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The Symptoms of Prostate Cancer

Last Revised April 8, 1998

There are no clear symptoms of prostate cancer which can be easily assessed by the patient himself. This makes prostate cancer very different from breast cancer or testicular cancer in which regular self examination can be important in finding early signs of the disease.

A big problem with prostate cancer is that many of the early signs of the disease can be caused by other disorders or, worse still, are just among the normal consequences of growing older. Another big problem is that usually prostate cancer does not cause signs or symptoms for many years after the disease starts to develop.

Despite the fact that prostate cancer has no definitive set of symptoms, all of the following have been identified by the National Cancer Institute as possible indicators of prostate cancer -- and many other clinical problems:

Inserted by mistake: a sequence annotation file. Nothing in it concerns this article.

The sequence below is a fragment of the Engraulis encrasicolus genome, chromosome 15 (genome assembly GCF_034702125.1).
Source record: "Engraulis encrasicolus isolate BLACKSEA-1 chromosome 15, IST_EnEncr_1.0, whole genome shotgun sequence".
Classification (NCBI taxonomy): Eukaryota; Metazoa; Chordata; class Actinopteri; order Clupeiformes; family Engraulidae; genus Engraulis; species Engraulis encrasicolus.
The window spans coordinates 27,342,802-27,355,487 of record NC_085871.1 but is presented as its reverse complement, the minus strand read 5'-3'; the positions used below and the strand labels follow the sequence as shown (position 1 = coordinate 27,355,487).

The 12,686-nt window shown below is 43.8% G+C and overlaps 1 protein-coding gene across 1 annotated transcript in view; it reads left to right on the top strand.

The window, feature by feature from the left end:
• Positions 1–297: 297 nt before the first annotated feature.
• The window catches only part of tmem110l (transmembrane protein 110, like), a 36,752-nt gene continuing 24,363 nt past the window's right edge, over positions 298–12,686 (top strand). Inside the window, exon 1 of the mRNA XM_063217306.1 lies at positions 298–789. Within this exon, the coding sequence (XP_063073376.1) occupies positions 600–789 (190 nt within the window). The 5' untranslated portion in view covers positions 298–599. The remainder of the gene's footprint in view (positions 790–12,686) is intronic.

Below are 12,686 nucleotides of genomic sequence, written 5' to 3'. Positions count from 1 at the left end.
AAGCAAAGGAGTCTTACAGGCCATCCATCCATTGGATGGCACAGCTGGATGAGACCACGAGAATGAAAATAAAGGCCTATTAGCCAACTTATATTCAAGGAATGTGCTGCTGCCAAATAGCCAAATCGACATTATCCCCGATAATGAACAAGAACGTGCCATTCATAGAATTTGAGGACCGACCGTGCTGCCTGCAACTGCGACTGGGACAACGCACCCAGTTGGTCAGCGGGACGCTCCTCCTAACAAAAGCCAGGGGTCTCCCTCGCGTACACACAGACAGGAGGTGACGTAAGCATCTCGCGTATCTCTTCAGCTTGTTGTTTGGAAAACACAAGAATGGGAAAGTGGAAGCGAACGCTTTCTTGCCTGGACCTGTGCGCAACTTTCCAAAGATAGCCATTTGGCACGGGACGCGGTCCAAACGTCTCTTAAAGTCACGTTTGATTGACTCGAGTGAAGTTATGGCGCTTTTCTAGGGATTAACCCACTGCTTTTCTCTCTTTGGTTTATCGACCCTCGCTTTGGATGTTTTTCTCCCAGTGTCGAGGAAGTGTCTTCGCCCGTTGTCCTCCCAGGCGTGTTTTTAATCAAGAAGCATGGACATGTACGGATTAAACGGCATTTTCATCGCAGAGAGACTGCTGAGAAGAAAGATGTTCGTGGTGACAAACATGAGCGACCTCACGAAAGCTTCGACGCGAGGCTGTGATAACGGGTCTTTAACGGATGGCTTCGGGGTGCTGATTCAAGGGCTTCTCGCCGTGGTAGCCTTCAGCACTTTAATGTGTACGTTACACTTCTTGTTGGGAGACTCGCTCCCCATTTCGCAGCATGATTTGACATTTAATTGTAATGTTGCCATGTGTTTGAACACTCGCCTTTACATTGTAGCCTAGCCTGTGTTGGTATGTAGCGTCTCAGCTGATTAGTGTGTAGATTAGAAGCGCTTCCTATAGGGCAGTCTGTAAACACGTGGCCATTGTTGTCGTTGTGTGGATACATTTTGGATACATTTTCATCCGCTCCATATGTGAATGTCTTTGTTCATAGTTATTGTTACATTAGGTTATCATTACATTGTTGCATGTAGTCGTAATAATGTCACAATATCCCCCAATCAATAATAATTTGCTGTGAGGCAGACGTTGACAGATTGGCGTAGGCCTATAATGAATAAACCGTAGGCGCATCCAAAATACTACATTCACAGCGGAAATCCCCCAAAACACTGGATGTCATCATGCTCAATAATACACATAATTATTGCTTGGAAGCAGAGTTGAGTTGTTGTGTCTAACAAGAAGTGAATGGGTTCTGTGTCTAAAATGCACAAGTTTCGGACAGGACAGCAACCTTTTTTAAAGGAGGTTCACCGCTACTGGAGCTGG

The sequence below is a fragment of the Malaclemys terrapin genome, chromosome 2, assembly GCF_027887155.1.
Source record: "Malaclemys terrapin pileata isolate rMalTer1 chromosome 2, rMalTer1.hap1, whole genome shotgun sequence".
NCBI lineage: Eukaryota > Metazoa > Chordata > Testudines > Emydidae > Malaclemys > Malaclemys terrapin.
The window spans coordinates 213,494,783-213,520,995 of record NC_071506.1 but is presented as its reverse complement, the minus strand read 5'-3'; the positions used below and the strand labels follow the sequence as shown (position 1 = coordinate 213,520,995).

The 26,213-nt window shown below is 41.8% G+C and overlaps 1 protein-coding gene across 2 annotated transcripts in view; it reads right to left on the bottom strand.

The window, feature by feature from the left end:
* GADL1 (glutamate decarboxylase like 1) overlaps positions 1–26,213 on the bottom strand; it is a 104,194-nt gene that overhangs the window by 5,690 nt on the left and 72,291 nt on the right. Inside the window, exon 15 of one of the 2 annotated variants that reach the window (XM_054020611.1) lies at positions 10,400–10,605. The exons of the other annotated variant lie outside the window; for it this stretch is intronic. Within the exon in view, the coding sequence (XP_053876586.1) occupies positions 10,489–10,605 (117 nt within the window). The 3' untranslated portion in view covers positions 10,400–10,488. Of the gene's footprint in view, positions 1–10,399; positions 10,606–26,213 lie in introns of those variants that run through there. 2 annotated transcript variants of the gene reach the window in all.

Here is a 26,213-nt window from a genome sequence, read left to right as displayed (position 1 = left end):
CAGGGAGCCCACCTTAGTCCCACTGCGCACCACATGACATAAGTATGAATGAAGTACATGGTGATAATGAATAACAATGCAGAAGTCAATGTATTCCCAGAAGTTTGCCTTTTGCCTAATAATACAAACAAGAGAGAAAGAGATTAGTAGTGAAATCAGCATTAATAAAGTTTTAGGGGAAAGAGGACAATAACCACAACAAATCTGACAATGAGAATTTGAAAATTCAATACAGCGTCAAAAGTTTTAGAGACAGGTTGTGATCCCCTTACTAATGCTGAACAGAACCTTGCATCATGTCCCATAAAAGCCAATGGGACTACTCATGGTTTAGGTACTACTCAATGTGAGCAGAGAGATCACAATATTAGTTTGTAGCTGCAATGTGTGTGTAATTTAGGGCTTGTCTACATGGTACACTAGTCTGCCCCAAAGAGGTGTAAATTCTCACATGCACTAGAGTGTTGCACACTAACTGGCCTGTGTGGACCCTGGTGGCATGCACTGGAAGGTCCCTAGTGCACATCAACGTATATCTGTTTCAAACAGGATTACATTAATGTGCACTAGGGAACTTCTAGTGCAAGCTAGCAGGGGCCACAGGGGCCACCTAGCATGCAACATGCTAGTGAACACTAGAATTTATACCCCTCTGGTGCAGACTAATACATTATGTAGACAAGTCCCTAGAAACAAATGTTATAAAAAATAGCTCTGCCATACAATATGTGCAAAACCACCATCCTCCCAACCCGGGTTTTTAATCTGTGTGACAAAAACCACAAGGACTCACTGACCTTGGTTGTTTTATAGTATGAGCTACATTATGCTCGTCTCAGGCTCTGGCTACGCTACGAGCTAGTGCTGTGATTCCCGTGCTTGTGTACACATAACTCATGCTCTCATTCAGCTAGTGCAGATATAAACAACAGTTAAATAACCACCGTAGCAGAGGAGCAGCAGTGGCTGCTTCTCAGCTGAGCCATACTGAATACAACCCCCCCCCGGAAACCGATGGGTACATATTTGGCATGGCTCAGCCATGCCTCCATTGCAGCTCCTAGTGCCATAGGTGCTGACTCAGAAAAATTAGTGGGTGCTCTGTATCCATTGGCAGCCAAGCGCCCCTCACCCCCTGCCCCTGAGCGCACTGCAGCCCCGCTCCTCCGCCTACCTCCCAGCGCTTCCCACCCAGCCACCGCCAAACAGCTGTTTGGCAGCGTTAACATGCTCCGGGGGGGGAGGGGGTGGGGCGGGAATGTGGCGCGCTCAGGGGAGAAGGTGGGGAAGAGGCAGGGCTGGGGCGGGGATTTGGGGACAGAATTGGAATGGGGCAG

• Frequent urination (especially at night)
  • Inability to urinate
  • Trouble starting to urinate or trouble holding back urination
  • Pain during ejaculation
  • A weak or interrupted urine flow
  • Pain or a burning feeling during urination
  • Blood in the semen or in the urine
  • Frequent pain or stiffness in the lower back, hips, or upper thighs.

Since all these symptoms may be caused not only by prostate cancer, but also by a number of other disorders (and not just other disorders of the prostate), it would be wise to talk to your family doctor if you or someone else in your family is having one or more of these problems on a regular basis. Only a properly trained, experienced physician will be able to tell whether these symptoms are, in fact, associated with the possibility of prostate cancer.

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The content in this section of the Phoenix 5 site was originally developed by CoMed Communications (a Vox Medica company) as part of The Prostate Cancer InfoLink. It is reproduced here with the permission of Vox Medica.

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